As a child (not then a Catholic) I went to these government schools, and Cardinal George's statement would have been accurate even back then. One of the dominant impressions public school gave me was that industrial and scientific progress is the highest (and unquestionable) good. My high-school chemistry textbook stated unforgettably that the level of civilization in a country could be measured by the amount of sulfuric acid it consumed. Sulfuric acid was very important at the time (late 1960s) in manufacturing processes, and industrialization was the mark of civilization, ergo, sulfur, equaled culture. Even then I knew that religion, morality, literature, art, and music were much better indices of civilization than technology. But I suspect that many North American Catholics could read that statement about civilization and sulfuric acid without batting an eye. Such Catholics, whatever the quality of their faith, are sadly deficient in a sense of Catholic culture, for they implicitly accept a materialistic understanding of society. The Germany in which Hitler ranted certainly used more sulfuric acid than the Paris in which St. Thomas Aquinas taught or the Italy in which St. Francis preached. Did Nazi Germany therefore have a higher level of civilization?

North Americans, including North American Catholics, are apt to consider Latin America backward, disorderly, and dirty. Without doubt, Latin America is not perfect. But I am afraid that our attitudes toward that region confirm that Cardinal George is on the mark: U.S. Catholics are Calvinist in their cultural assumptions. Yet if we care about living lives that are entirely Catholic, about showing our faith in what we do, then we ought to try to rethink things from the standpoint of the true Faith. Reading sound Catholic books is one way in which we can work against the individualistic atmosphere in which we are forced to exist. The books of the English Catholic writer Hilaire Belloc, especially Essays of a Catholic and Survivals and New Arrivals (available from TAN Books, 800-437-5876), are excellent antidotes to Calvinist thinking, as are the works of Christopher Dawson, the historian, and G.K. Chesterton, the journalist, novelist, apologist, poet, and wit.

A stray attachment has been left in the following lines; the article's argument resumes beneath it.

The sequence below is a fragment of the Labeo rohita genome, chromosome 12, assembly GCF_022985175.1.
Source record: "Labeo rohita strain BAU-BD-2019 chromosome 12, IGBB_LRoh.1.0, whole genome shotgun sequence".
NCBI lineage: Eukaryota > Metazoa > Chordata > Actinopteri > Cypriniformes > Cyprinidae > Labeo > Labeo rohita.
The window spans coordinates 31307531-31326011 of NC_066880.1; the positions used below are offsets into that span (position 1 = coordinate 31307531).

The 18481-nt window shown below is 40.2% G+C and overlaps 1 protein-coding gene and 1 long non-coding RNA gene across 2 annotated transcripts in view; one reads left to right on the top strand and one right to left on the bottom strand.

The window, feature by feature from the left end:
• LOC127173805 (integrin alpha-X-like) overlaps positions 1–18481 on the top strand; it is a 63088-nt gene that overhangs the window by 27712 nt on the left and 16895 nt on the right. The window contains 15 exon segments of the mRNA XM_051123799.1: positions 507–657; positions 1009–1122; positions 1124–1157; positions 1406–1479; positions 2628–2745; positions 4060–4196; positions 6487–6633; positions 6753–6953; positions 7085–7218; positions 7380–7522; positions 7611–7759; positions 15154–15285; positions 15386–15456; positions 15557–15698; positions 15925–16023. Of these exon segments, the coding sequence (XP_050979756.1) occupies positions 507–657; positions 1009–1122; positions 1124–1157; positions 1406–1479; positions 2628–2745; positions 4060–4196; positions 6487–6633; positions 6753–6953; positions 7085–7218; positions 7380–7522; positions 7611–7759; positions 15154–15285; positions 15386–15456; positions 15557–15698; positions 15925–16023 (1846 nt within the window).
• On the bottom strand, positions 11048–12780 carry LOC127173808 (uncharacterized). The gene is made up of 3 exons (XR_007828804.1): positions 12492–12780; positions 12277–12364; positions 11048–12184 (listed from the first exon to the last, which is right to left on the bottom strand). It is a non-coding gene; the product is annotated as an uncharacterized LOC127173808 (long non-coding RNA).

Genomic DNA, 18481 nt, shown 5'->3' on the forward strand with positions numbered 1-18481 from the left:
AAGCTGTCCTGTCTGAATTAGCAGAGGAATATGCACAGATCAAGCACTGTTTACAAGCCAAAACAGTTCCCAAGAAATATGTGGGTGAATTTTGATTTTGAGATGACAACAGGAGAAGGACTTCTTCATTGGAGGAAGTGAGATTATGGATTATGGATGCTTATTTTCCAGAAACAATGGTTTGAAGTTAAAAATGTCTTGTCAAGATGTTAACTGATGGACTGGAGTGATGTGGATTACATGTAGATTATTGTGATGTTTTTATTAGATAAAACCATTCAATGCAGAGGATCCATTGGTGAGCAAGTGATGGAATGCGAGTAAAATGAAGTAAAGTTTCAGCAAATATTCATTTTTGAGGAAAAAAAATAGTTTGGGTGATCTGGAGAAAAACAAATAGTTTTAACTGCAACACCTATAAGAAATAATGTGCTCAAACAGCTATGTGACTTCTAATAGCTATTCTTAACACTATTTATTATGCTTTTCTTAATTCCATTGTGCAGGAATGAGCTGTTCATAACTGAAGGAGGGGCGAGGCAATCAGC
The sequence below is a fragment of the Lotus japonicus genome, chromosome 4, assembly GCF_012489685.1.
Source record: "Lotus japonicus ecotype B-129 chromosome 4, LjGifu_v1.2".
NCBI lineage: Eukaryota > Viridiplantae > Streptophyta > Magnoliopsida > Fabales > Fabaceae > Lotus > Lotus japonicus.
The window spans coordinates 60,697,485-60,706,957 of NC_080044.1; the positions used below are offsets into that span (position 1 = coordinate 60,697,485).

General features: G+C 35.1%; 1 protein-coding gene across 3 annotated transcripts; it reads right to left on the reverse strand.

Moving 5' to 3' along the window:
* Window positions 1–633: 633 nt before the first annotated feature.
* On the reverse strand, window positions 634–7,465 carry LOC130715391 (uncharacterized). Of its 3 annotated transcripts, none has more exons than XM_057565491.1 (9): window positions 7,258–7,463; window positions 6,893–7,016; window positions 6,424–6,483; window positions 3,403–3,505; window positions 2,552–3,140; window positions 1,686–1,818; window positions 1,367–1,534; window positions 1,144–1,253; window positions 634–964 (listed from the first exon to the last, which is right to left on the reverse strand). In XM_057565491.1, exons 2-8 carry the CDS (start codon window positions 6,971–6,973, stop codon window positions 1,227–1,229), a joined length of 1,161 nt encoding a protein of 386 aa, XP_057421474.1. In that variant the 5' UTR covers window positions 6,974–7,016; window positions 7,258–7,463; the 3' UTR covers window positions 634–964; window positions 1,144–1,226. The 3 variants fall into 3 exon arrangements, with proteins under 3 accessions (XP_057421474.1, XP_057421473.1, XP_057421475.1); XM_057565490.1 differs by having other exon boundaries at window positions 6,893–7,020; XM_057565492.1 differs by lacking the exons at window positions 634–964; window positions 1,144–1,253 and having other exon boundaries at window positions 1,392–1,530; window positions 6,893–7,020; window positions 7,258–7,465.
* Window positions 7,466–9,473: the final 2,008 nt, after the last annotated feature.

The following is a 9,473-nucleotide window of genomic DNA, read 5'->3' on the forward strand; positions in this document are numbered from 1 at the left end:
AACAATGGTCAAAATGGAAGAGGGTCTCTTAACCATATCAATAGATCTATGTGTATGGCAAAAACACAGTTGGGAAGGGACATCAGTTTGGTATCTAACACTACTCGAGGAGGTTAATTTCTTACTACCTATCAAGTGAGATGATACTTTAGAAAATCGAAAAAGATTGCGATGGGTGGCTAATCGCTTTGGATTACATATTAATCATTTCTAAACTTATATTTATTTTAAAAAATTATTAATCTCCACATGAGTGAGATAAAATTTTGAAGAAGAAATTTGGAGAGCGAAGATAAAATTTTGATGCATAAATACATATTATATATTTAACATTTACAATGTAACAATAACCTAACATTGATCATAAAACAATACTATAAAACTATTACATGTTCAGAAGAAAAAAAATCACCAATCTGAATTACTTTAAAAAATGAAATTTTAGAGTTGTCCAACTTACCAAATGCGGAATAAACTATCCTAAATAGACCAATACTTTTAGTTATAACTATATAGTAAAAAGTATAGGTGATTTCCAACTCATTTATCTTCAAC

The Archbishop of Chicago has definitely identified a weakness of Catholics in the U.S. In the midst of our battles to preserve orthodoxy in the Church, it might not seem like a very big weakness. But if we really want to preserve and hand on the Faith, then it should go without saying that we want to be Catholic in every part of our being. We want to believe as Catholics, to think as Catholics, to live as Catholics. And if Belloc were alive, he might add: "Yes, and to sing, to walk, to sail, even to drink as Catholics!" To which I would say, Amen.

Thomas Storck is a contributing editor of the NOR and author most recently of foundations of a Catholic Political Order, published in 1998 by Four Faces Press in Beltsville, Maryland.

© New Oxford Review, 1069 Kains Ave., Berkeley, CA 94706, 510-526-5374.